In my extensive experience of rejecting the advances and invitations of Marrakshi and Casawi guides, I realised long ago that they generally fall into two distinct categories........
The licensed ones, employed by tour agencies often appear competent and professional, always well turned-out with clean Djelabas, sometimes red fez with gold tassle, and always displaying an official badge. They have to pass tests and knowledge examinations, and speak English and French to gain accreditation to work in the tourist industry, often the Casawi guides are dealing with very wealthy American Jewish tour groups, who wish to explore their ancestral origins in Morocco, and visit the many Jewish cemeteries sited around the country.
The second "lower echelon" category ( faux guides) often started out their careers as official guides, but "blotted the copy book" by being caught thieving from their wealthy clientele, dismissed by the tour agencies, and being rendered unemployable, in the absence of character references, having to resort to being self-employed, operating wherever they might negotiate a commission, from unwary tourists.
I've met many of these people, but when asked to produce their official badge, they become evasive, citing all manner of excuses for not being in possession of the correct up to date credentials. Often, when I dismiss them in peremptory fashion, with a bored backhanded wave of the hand, they try to play the race card ..........."you no like Morocco people? ", uttered in menacing tones, and as I walk away, a variety of well-practised expletives follow my ears!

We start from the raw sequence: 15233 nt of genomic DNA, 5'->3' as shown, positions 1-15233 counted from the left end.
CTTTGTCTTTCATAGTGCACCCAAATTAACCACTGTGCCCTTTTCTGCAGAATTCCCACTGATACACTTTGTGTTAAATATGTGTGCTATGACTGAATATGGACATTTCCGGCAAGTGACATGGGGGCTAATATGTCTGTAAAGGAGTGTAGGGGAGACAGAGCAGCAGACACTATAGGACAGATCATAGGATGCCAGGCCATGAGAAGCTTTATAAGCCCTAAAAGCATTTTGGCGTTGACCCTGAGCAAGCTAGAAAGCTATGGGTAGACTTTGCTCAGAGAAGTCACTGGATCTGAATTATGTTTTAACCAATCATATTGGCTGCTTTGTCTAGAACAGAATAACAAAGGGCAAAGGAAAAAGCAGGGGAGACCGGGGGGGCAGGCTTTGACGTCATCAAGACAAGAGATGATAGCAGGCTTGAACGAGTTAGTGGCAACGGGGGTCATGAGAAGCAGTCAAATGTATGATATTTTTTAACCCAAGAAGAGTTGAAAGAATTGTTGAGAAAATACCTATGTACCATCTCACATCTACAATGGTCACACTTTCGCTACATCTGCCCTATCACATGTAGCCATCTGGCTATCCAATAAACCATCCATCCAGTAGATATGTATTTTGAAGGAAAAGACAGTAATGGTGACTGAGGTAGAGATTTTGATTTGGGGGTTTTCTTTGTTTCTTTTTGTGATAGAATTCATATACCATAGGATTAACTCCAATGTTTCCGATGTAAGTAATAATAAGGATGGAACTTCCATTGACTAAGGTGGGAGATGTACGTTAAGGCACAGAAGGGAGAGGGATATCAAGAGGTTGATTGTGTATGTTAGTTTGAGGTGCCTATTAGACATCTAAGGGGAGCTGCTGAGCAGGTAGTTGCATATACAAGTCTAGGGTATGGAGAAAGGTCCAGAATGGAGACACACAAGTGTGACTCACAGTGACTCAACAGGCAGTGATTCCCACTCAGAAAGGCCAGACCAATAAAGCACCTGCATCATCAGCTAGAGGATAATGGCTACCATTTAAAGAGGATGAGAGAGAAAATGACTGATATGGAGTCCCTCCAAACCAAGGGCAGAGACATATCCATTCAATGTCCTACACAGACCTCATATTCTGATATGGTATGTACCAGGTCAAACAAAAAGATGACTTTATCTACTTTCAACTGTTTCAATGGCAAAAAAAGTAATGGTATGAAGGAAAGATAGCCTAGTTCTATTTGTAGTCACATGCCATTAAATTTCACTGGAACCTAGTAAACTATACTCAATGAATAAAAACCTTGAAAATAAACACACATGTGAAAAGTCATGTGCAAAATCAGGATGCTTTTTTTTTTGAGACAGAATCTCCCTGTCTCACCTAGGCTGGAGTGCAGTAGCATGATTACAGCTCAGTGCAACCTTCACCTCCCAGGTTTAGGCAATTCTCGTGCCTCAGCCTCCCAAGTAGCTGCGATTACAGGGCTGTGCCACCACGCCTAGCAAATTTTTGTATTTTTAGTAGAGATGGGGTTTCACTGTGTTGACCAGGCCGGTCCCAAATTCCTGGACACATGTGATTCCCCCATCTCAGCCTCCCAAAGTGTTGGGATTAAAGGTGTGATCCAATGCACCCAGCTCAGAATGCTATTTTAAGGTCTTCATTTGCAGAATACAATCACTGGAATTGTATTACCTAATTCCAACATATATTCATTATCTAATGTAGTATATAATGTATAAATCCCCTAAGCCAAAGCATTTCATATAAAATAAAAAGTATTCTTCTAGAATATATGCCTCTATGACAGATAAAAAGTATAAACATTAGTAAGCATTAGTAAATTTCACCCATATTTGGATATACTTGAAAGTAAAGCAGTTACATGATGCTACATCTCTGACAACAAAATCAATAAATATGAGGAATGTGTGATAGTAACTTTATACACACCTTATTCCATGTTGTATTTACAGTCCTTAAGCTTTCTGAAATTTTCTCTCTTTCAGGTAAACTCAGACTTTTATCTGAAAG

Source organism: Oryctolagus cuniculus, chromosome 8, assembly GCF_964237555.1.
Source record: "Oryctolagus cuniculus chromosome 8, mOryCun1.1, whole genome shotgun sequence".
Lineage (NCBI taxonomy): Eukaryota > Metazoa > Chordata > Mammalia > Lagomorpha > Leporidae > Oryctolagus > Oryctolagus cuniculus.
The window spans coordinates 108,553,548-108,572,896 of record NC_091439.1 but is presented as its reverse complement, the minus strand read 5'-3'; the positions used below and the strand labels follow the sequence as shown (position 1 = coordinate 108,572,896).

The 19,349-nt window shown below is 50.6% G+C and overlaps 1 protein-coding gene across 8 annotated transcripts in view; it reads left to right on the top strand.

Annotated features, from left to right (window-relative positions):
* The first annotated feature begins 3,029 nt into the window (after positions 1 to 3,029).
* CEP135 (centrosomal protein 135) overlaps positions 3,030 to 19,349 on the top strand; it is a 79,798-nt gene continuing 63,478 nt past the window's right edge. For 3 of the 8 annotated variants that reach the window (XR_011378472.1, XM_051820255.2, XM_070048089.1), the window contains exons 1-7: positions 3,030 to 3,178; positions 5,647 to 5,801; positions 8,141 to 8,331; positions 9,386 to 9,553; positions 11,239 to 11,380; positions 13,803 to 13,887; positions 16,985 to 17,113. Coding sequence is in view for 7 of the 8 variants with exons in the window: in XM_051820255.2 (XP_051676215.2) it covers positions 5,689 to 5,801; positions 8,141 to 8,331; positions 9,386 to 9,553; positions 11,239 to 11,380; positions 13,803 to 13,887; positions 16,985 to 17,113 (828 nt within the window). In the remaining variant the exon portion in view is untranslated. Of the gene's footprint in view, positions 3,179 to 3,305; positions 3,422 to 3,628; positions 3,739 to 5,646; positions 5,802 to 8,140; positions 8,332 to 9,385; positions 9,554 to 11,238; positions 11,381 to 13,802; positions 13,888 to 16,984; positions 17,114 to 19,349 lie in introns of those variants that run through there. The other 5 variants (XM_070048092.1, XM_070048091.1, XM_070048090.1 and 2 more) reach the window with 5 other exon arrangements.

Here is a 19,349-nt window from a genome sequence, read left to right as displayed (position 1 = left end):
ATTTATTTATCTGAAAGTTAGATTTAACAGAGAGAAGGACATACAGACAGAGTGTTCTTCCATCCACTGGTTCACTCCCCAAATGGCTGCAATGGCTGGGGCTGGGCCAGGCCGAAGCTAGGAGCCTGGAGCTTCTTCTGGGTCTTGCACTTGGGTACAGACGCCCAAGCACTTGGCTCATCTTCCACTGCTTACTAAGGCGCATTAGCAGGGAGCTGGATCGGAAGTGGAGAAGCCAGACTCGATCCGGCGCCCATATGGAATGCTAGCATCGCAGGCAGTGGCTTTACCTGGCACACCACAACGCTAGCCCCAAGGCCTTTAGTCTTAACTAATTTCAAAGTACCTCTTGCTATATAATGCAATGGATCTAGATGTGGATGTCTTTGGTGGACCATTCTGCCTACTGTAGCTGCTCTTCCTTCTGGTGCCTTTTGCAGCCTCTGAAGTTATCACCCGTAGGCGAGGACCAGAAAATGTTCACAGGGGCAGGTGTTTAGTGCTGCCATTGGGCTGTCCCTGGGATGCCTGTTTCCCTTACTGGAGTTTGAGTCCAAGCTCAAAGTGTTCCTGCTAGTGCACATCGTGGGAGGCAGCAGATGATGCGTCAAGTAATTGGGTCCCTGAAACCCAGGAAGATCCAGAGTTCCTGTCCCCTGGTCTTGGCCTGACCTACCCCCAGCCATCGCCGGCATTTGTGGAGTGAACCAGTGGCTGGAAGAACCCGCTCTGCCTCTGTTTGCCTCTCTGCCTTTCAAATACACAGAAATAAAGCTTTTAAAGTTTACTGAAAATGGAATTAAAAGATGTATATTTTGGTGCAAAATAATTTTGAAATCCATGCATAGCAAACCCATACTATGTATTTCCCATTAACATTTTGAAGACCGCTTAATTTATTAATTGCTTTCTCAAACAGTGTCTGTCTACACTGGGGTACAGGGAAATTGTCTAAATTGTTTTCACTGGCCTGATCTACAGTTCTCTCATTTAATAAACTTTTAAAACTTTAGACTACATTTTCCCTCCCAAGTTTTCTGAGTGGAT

So, you don't really need a guide, a guide book instead will suffice, and public transport as I suggested will take you anywhere you want to explore. The end of November signals the start of winter, and the northern regions can be cold and wet, so maybe better to explore south of Casablanca, where it's warmer and drier, the northern regions are my favourite, but I always wait until the end of March at the earliest, before my planned annual holiday.
The action-packed hustler bars in Casablanca are in themselves, worthy of exploration, another of my hobbies, can't beat a Friday night pub crawl, around the old French quarter, would you believe the female in the cocktail dress is actually a man?..........a superb drag act!
The young man in the photo, taken in one of Casablanca's many "action bars", was leaving the bar with a bloody nose, mopping it with a towel and muttering to himself, and evidently by his expression, plotting his revenge on the perpetrator, who must have been a superior pugilist!
But at least the loser was still ambulatory, no knock out, and in Casablanca these bar-room incidents are just "par for the course" and excellent live entertainment..........
Fondest memory: Watching Marrakesh disappear in a cloud of dust from the back seat of a bus picking up speed, making for Casablanca.................
Favorite thing: Don't leave Morocco without trying the famous relaxing and flavourful mint tea. But for even better experience try it on Cafe De France where you can enjoy your tea on the roof top terrace watching life going by on Jemaa El Fna square.
I thought it would be difficult to get online when I reached Africa, but in Marrakech you are spoilt for choice.
Its cheap but the keyboards are quite strange most keys are in the right place but make sure you check your typing otherwise it aill comg out lqke thas!